It's no secret that the broken-in look on a pair of blue jeans rarely comes from actually wearing them. Walk into any clothing store and you'll have your pick of styles with fade patterns and maybe even a few fashionable rips.
For decades brands typically have achieved that sought-after look by treating the denim by hand, using large amounts of chemicals. But recently the Eureka Lab, Levi Strauss's innovation center in San Francisco, has developed a new method of making jeans that relies less on manual labor and more on some advanced technology.
The F.L.X. Project, a digital platform Levi's launched last year, entails photographing old jeans with an iPad, then using a laser to duplicate the imperfections on a freshly manufactured pair. Whereas creating wear patterns by hand takes 20 to 30 minutes per pair, the laser rig completes the task in about 90 seconds.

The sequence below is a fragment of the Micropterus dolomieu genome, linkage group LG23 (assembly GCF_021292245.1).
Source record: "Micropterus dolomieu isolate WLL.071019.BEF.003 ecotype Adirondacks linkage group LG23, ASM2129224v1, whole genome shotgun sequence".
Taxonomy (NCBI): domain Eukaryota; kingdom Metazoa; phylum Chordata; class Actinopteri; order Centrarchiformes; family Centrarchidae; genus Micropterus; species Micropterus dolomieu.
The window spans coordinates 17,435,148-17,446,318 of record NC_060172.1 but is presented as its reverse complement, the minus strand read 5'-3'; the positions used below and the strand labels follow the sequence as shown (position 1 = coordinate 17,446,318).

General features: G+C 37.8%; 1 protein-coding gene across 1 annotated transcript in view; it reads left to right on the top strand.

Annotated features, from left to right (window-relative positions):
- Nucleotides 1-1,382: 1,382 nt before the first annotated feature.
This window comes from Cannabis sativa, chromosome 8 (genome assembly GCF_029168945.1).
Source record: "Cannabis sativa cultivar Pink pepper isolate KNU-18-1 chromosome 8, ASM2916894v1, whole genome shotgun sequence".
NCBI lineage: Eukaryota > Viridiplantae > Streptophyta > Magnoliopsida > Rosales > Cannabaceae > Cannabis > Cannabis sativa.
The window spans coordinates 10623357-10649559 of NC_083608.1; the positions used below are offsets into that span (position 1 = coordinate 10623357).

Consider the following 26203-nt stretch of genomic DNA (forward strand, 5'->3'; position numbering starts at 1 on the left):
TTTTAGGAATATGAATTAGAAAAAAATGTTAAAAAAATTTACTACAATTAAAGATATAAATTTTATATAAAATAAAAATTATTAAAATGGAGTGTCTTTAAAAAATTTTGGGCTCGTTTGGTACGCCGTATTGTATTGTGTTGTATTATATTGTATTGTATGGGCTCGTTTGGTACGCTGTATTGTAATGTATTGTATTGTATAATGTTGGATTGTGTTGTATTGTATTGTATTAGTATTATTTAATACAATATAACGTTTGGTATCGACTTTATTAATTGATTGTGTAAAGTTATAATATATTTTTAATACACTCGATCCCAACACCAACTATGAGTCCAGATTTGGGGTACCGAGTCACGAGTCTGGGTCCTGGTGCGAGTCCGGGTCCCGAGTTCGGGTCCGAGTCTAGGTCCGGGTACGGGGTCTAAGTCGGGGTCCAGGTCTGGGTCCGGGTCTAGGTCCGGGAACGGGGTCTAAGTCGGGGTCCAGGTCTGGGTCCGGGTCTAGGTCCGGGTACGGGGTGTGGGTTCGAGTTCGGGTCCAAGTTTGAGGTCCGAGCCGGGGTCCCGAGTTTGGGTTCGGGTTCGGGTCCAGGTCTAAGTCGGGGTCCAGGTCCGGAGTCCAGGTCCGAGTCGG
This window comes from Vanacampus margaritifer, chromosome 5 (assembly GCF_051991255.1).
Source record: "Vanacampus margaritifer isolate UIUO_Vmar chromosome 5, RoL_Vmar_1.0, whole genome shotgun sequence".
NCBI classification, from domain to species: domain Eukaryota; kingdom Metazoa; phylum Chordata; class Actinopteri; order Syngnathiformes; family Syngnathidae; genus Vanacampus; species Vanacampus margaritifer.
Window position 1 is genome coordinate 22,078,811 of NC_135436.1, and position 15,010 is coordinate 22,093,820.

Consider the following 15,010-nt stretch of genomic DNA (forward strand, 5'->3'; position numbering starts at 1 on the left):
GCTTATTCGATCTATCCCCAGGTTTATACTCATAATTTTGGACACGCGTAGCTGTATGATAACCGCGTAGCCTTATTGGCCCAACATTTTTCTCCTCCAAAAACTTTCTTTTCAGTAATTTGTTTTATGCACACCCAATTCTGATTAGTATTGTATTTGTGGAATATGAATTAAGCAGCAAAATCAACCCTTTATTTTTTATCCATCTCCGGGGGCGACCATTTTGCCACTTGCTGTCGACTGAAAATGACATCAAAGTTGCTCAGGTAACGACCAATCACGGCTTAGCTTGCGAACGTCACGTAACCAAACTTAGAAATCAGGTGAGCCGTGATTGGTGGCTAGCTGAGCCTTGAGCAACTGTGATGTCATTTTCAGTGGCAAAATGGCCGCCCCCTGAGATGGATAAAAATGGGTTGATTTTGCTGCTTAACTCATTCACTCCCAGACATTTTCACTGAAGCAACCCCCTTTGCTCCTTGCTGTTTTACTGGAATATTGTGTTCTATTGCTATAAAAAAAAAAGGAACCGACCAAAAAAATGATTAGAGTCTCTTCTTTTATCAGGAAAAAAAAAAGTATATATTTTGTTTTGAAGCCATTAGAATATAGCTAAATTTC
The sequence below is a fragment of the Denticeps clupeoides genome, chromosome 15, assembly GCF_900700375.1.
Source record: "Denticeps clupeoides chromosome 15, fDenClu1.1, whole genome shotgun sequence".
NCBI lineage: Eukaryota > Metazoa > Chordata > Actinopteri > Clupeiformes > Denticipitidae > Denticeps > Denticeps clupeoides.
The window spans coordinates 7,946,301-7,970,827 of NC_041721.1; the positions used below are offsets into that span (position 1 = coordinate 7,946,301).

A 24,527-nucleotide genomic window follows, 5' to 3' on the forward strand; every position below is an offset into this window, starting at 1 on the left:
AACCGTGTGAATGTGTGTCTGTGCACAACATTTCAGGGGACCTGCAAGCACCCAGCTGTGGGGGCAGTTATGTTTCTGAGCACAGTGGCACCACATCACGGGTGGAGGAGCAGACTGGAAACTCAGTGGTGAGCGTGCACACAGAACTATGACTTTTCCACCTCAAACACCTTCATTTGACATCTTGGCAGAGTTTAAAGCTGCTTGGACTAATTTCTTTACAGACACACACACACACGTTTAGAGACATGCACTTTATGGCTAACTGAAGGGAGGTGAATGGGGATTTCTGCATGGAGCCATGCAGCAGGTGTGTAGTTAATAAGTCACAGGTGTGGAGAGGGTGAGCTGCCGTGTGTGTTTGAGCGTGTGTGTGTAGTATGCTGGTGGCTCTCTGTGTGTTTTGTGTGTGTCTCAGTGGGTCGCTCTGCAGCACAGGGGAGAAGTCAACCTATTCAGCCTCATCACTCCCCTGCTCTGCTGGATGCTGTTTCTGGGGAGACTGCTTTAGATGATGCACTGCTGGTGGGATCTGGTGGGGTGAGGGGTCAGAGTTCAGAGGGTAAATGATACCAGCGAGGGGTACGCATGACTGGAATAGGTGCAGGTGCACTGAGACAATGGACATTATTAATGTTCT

In its lab, Levi's has jeans dating back nearly a century that can serve as inspiration for new creations, providing virtually limitless customization options. The lab also can make near-clones of the original version, down to its wear patterns, fade lines, and tears.
"[It] nearly exactly replicates the vintage jean that inspired it," says Bart Sights, the lab's head of technical innovation.
Inc. visited the Eureka Lab to watch the new process in action. Check out the 360-degree video above to see how a tablet and a laser can create pants that look like they're from the 1930s in less than two minutes.